Vice President of Business Development — Life Sciences, DataArt
Technology implemented well is greatly increasing our ability
to understand the human body and how to care for it. In 2015,
next generation genetic sequencing techniques will be revolu-
tionizing diagnosis of infectious disease, but the FDA’s recent move for tighter
regulation of laboratory developed tests may slow progress. As this technology
becomes readily available, it will speed up diagnosis and eliminate diagnostic
errors. Telehealth virtual doctor visits will also begin to bring back low cost,
at-home virtual visits, making physicians more accessible and reducing the
time and effort it takes for a patient to receive the care they need. We also see
mHealth and wearable technologies advancing quickly in healthcare, as they
are being used to improve the quality of data collected in clinical trials, and
improving the lives of patients with chronic conditions like diabetes and heart
conditions. These are just three trends out of many advances that will provide
early prevention, quicker diagnosis, and better overall healthcare. MDT
CTO, Beahm Designs Inc.
As the medical device industry continues to face complex
challenges in new product development and launch, the trend
in 2015 will increasingly migrate toward automation at every
level of the supply chain. When we founded Beahm Designs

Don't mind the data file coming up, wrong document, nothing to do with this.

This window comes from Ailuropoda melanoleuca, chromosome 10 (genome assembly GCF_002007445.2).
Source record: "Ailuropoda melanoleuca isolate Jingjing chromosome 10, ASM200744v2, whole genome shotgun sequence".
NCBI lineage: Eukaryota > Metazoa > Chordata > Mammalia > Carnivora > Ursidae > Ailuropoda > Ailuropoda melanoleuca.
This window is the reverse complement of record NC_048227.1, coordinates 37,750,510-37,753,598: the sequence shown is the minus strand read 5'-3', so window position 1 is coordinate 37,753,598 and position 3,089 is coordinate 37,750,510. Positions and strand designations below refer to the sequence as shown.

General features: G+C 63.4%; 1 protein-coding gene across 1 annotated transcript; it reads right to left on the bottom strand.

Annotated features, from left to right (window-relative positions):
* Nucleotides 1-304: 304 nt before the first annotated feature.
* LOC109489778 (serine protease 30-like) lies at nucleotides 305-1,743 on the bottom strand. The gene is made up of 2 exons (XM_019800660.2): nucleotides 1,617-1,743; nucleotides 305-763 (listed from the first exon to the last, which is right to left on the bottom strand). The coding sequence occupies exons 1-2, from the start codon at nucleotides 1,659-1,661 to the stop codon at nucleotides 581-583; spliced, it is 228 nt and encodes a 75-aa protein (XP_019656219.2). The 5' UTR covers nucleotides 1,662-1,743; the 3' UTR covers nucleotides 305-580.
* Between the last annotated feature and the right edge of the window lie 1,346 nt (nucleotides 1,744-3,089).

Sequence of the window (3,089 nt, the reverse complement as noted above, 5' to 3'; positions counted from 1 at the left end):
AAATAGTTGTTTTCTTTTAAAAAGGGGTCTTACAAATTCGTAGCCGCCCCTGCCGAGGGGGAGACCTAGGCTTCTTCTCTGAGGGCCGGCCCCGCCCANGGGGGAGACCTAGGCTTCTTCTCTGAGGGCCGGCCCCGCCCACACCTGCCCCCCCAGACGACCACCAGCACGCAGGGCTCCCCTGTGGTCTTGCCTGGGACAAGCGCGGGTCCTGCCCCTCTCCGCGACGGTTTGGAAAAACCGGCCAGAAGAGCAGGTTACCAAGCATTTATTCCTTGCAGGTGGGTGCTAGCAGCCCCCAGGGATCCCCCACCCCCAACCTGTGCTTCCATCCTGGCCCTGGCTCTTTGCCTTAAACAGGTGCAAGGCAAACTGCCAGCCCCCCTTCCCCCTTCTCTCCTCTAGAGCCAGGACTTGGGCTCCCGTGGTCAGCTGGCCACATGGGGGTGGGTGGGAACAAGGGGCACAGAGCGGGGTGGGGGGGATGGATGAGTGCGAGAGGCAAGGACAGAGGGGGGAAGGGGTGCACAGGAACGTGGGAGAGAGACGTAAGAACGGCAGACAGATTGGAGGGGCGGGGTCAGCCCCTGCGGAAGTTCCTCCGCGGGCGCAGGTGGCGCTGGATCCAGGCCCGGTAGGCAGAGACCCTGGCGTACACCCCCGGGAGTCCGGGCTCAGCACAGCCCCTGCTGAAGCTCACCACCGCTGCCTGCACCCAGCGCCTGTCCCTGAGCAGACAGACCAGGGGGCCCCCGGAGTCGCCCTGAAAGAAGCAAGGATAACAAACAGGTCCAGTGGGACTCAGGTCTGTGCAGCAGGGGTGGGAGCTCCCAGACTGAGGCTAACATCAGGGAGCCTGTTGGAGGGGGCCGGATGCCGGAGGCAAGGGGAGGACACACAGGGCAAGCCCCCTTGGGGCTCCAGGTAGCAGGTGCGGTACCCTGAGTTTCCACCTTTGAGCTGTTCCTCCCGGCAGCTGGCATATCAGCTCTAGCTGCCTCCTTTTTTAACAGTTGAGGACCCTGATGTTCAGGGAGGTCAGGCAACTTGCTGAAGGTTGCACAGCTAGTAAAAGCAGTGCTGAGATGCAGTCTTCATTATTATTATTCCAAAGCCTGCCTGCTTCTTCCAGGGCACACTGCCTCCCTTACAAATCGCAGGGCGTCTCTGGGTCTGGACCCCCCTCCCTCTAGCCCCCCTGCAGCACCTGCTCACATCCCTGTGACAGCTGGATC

in 1990, the industry was so new that companies routinely
kluged solutions together to get the job done. Beahm Designs’ initial product
line actually emerged 30 years ago as a solution to this problem.
With catheter designs becoming smaller and more complex while
manufacturing processes requiring higher precision and repeatability, automation has begun to extend to every level of the manufacturing process.
As ISO and similar certification compliance requirements remain stringent,
medical device manufacturers are put to the test every time they attempt
to bring a new product to market.
In response to customer demand, our challenge in 2015 is to automate
as much of the manufacturing process as possible, eliminating the possibility of user error, increasing throughput, and protecting the operator from
injury every step of the way. MDT
VP of Medical Products, TÜV Rheinland
It is estimated that 500 million smartphone users worldwide
will use healthcare applications in 2015 – from using the phone
to detect glaucoma in the eye to taking cardiac measurements.
The users include healthcare professionals, consumers, and patients. In contrast, only about 100 of the almost 100,000 mHealth apps on the market are
approved by the U.S. Food and Drug Administration.
Patient data stored on many apps is the prime target for cyber theft and
is worth 10 times more than credit card data on the black market. To help
protect consumers from cyber theft and the app provider from liability if the
data is stolen, developers will be turning to cybersecurity experts to help ensure the devices are designed with security in mind and in compliance with
the FDA’s “Mobile Medical Applications Guidance for Industry and Food
and Drug Administration Staff” issued on September 25, 2013. Additional
regulations may also apply depending on how the app is used. MDT